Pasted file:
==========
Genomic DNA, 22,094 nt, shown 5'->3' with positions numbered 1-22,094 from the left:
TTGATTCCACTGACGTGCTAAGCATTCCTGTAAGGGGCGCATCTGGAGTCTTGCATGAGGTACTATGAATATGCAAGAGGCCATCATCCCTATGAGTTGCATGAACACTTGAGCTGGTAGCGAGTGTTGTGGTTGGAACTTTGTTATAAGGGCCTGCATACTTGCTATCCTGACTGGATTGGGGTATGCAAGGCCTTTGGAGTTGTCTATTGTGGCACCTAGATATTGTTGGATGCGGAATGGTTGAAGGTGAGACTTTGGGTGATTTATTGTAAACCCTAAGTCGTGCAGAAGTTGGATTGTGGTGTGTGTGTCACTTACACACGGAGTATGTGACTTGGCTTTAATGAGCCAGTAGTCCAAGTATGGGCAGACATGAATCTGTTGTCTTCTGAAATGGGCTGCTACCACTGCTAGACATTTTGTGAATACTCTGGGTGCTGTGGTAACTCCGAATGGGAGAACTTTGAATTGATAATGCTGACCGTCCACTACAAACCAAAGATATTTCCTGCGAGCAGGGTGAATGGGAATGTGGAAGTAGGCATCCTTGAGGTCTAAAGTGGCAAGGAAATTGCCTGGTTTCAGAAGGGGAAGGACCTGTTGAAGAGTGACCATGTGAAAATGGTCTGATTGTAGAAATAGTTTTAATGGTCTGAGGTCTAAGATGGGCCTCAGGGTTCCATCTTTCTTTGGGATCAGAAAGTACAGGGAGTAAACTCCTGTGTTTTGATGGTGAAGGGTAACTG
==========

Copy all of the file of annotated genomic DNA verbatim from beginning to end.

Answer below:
Genomic DNA, 22,094 nt, shown 5'->3' with positions numbered 1-22,094 from the left:
TTGATTCCACTGACGTGCTAAGCATTCCTGTAAGGGGCGCATCTGGAGTCTTGCATGAGGTACTATGAATATGCAAGAGGCCATCATCCCTATGAGTTGCATGAACACTTGAGCTGGTAGCGAGTGTTGTGGTTGGAACTTTGTTATAAGGGCCTGCATACTTGCTATCCTGACTGGATTGGGGTATGCAAGGCCTTTGGAGTTGTCTATTGTGGCACCTAGATATTGTTGGATGCGGAATGGTTGAAGGTGAGACTTTGGGTGATTTATTGTAAACCCTAAGTCGTGCAGAAGTTGGATTGTGGTGTGTGTGTCACTTACACACGGAGTATGTGACTTGGCTTTAATGAGCCAGTAGTCCAAGTATGGGCAGACATGAATCTGTTGTCTTCTGAAATGGGCTGCTACCACTGCTAGACATTTTGTGAATACTCTGGGTGCTGTGGTAACTCCGAATGGGAGAACTTTGAATTGATAATGCTGACCGTCCACTACAAACCAAAGATATTTCCTGCGAGCAGGGTGAATGGGAATGTGGAAGTAGGCATCCTTGAGGTCTAAAGTGGCAAGGAAATTGCCTGGTTTCAGAAGGGGAAGGACCTGTTGAAGAGTGACCATGTGAAAATGGTCTGATTGTAGAAATAGTTTTAATGGTCTGAGGTCTAAGATGGGCCTCAGGGTTCCATCTTTCTTTGGGATCAGAAAGTACAGGGAGTAAACTCCTGTGTTTTGATGGTGAAGGGTAACTG